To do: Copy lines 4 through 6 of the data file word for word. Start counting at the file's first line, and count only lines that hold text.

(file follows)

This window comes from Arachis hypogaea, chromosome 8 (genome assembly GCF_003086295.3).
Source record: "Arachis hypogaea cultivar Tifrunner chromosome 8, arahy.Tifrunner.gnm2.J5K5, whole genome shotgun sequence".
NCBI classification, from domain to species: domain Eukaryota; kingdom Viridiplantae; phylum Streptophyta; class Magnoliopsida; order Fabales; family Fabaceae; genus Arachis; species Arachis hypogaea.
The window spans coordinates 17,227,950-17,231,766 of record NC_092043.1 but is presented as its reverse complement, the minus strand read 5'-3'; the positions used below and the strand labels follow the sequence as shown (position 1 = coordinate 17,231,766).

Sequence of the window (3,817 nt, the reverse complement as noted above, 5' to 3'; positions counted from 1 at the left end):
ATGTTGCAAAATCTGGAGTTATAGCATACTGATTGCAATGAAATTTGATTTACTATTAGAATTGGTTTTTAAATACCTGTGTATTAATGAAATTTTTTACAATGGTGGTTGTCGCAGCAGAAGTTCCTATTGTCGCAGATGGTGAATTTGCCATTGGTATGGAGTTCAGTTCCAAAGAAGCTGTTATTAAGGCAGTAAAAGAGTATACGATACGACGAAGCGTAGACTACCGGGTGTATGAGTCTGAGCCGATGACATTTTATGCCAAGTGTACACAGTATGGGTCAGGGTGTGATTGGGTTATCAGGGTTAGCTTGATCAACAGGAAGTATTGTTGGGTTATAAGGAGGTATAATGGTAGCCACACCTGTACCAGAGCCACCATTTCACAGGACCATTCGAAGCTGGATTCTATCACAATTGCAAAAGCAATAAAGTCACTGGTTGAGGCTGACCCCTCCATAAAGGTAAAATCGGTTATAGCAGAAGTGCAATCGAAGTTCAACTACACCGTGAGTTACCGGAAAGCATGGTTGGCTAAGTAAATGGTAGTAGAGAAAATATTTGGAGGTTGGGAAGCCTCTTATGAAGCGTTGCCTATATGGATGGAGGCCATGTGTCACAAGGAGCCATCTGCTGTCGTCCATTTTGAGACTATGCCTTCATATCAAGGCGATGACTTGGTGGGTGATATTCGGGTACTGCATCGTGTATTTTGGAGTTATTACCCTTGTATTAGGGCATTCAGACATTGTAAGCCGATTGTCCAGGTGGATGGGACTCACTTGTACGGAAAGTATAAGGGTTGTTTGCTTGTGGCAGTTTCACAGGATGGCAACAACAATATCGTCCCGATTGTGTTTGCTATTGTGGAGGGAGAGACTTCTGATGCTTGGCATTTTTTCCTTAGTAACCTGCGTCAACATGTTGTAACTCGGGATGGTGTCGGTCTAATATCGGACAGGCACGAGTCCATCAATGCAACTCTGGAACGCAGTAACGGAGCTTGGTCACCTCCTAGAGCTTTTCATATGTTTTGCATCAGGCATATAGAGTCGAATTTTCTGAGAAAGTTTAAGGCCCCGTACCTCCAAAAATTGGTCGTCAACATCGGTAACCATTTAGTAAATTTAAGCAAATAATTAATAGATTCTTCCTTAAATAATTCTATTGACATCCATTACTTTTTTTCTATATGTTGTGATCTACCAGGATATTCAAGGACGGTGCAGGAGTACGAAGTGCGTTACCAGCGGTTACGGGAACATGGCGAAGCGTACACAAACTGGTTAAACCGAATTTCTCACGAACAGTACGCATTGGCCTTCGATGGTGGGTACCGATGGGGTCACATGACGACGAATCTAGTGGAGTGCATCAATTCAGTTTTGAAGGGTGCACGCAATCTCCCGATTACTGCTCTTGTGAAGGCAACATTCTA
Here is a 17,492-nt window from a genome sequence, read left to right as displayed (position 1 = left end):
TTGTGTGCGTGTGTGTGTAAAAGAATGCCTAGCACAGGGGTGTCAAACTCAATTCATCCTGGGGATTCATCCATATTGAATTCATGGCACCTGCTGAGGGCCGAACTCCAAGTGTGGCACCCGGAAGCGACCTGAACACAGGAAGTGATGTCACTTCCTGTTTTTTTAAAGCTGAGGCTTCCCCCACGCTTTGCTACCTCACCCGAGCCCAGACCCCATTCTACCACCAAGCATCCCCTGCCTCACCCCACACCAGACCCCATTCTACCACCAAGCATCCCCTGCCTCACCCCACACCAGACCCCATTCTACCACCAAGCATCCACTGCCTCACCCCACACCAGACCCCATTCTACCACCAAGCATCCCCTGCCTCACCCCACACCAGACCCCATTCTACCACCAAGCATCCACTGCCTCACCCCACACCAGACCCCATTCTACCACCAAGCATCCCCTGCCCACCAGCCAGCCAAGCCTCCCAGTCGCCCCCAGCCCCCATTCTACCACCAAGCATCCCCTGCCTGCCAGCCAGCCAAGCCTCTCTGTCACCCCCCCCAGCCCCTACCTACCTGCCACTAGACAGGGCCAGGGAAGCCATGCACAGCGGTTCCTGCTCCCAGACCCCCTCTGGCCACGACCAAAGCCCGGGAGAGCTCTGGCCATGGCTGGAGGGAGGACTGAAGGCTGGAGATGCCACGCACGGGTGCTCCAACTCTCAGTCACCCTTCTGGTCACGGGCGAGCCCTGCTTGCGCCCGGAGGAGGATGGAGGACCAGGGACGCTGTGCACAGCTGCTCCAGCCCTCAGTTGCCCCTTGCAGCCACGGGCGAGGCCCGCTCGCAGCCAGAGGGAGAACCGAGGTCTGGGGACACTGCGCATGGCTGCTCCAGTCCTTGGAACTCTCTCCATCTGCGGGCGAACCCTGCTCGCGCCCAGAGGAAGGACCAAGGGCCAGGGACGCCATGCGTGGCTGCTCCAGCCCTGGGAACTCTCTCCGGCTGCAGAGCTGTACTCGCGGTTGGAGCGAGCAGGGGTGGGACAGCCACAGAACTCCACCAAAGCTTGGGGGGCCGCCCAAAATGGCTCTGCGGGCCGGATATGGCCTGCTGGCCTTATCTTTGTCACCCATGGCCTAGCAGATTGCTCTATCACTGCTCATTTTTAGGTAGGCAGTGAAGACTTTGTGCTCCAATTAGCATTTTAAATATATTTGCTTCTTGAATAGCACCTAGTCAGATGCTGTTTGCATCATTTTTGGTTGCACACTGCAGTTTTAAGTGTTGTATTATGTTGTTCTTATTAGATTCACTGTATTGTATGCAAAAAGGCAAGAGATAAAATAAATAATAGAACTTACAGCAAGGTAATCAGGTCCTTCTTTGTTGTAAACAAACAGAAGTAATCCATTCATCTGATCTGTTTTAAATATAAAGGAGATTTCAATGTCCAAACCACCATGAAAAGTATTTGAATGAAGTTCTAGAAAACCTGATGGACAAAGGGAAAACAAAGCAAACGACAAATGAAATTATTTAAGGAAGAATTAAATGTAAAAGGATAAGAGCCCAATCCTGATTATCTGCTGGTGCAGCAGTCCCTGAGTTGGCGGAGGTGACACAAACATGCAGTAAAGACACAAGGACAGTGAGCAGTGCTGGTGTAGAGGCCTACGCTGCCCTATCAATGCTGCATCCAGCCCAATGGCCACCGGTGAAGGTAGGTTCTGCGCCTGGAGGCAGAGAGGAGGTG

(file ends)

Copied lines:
The window spans coordinates 17,227,950-17,231,766 of record NC_092043.1 but is presented as its reverse complement, the minus strand read 5'-3'; the positions used below and the strand labels follow the sequence as shown (position 1 = coordinate 17,231,766).

Sequence of the window (3,817 nt, the reverse complement as noted above, 5' to 3'; positions counted from 1 at the left end):
ATGTTGCAAAATCTGGAGTTATAGCATACTGATTGCAATGAAATTTGATTTACTATTAGAATTGGTTTTTAAATACCTGTGTATTAATGAAATTTTTTACAATGGTGGTTGTCGCAGCAGAAGTTCCTATTGTCGCAGATGGTGAATTTGCCATTGGTATGGAGTTCAGTTCCAAAGAAGCTGTTATTAAGGCAGTAAAAGAGTATACGATACGACGAAGCGTAGACTACCGGGTGTATGAGTCTGAGCCGATGACATTTTATGCCAAGTGTACACAGTATGGGTCAGGGTGTGATTGGGTTATCAGGGTTAGCTTGATCAACAGGAAGTATTGTTGGGTTATAAGGAGGTATAATGGTAGCCACACCTGTACCAGAGCCACCATTTCACAGGACCATTCGAAGCTGGATTCTATCACAATTGCAAAAGCAATAAAGTCACTGGTTGAGGCTGACCCCTCCATAAAGGTAAAATCGGTTATAGCAGAAGTGCAATCGAAGTTCAACTACACCGTGAGTTACCGGAAAGCATGGTTGGCTAAGTAAATGGTAGTAGAGAAAATATTTGGAGGTTGGGAAGCCTCTTATGAAGCGTTGCCTATATGGATGGAGGCCATGTGTCACAAGGAGCCATCTGCTGTCGTCCATTTTGAGACTATGCCTTCATATCAAGGCGATGACTTGGTGGGTGATATTCGGGTACTGCATCGTGTATTTTGGAGTTATTACCCTTGTATTAGGGCATTCAGACATTGTAAGCCGATTGTCCAGGTGGATGGGACTCACTTGTACGGAAAGTATAAGGGTTGTTTGCTTGTGGCAGTTTCACAGGATGGCAACAACAATATCGTCCCGATTGTGTTTGCTATTGTGGAGGGAGAGACTTCTGATGCTTGGCATTTTTTCCTTAGTAACCTGCGTCAACATGTTGTAACTCGGGATGGTGTCGGTCTAATATCGGACAGGCACGAGTCCATCAATGCAACTCTGGAACGCAGTAACGGAGCTTGGTCACCTCCTAGAGCTTTTCATATGTTTTGCATCAGGCATATAGAGTCGAATTTTCTGAGAAAGTTTAAGGCCCCGTACCTCCAAAAATTGGTCGTCAACATCGGTAACCATTTAGTAAATTTAAGCAAATAATTAATAGATTCTTCCTTAAATAATTCTATTGACATCCATTACTTTTTTTCTATATGTTGTGATCTACCAGGATATTCAAGGACGGTGCAGGAGTACGAAGTGCGTTACCAGCGGTTACGGGAACATGGCGAAGCGTACACAAACTGGTTAAACCGAATTTCTCACGAACAGTACGCATTGGCCTTCGATGGTGGGTACCGATGGGGTCACATGACGACGAATCTAGTGGAGTGCATCAATTCAGTTTTGAAGGGTGCACGCAATCTCCCGATTACTGCTCTTGTGAAGGCAACATTCTA